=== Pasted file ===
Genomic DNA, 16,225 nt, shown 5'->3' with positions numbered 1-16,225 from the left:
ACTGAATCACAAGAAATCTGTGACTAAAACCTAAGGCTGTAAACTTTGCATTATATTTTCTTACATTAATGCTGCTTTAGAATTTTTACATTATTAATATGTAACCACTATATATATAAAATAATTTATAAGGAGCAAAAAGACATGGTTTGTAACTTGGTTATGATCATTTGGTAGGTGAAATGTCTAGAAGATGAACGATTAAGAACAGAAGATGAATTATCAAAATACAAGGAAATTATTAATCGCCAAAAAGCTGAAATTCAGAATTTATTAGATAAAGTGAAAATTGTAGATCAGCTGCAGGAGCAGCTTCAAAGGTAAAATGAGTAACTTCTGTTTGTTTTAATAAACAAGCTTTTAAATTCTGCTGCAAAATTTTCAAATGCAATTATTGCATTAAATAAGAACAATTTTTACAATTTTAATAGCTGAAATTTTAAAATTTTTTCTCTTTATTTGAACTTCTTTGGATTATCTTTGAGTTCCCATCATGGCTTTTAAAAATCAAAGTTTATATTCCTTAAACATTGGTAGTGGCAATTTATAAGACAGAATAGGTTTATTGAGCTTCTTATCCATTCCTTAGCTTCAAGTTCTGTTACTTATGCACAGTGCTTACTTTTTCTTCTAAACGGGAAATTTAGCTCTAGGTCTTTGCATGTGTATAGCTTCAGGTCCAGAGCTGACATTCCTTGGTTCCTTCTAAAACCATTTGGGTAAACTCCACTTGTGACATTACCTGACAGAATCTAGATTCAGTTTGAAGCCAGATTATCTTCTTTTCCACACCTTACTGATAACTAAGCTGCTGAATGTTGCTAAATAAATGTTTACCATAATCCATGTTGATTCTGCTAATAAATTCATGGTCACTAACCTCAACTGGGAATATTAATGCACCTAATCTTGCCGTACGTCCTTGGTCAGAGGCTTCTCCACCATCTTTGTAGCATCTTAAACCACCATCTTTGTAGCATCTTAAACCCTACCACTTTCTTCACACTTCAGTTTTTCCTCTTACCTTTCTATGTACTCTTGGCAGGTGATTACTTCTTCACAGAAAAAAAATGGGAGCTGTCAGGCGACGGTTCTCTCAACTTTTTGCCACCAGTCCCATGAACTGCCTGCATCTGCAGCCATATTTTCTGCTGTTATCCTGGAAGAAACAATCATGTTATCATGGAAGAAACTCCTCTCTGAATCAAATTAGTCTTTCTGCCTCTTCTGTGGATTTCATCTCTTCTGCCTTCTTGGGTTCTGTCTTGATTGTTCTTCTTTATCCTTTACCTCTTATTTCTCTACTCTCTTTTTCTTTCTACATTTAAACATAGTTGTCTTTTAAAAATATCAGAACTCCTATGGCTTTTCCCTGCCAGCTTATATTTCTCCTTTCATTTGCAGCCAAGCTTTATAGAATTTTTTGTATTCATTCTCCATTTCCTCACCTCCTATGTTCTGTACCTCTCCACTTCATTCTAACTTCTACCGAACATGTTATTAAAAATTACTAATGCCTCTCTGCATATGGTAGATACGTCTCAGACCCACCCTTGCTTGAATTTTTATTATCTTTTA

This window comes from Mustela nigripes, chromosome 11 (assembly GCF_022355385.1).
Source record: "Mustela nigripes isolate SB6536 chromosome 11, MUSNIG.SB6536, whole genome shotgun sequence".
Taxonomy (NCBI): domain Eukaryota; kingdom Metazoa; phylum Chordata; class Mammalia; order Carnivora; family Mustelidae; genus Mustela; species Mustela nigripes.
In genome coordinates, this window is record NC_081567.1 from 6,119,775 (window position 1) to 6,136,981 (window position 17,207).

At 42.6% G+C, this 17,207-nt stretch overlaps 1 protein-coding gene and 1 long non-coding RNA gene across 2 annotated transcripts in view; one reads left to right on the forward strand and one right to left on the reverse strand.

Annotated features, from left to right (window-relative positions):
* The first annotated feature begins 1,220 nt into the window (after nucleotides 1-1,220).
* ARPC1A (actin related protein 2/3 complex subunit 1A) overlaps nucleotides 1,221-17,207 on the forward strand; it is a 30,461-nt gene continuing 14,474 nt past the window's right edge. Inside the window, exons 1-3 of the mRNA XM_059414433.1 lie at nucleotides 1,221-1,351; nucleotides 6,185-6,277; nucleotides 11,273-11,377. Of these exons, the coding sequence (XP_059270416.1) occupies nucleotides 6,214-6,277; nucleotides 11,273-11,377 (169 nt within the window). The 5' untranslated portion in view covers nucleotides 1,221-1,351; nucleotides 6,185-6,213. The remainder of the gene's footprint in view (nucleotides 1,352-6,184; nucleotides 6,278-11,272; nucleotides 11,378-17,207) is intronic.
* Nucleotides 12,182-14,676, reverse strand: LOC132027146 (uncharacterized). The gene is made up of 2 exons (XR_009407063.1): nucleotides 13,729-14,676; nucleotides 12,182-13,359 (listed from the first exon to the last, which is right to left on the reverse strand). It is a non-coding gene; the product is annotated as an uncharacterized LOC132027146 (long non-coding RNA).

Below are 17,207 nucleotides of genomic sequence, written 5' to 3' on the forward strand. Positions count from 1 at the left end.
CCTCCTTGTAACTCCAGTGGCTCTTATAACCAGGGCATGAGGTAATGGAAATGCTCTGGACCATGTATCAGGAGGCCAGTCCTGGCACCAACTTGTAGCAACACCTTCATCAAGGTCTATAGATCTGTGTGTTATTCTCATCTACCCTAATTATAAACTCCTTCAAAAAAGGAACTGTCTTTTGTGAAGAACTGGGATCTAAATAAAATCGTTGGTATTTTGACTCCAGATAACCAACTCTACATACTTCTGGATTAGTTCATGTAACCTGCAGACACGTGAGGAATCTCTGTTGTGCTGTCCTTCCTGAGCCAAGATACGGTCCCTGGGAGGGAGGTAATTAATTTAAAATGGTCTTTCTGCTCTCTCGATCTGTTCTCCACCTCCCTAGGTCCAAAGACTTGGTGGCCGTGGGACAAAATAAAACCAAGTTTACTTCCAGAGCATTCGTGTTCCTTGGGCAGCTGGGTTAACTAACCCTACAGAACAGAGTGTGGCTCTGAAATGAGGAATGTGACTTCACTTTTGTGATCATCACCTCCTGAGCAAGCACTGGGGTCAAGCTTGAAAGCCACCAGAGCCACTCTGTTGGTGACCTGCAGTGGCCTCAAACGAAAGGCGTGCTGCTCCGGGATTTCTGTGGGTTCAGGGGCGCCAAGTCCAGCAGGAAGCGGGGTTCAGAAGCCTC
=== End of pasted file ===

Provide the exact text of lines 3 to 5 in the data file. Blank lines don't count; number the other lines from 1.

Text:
This window comes from Mustela nigripes, chromosome 11 (assembly GCF_022355385.1).
Source record: "Mustela nigripes isolate SB6536 chromosome 11, MUSNIG.SB6536, whole genome shotgun sequence".
Taxonomy (NCBI): domain Eukaryota; kingdom Metazoa; phylum Chordata; class Mammalia; order Carnivora; family Mustelidae; genus Mustela; species Mustela nigripes.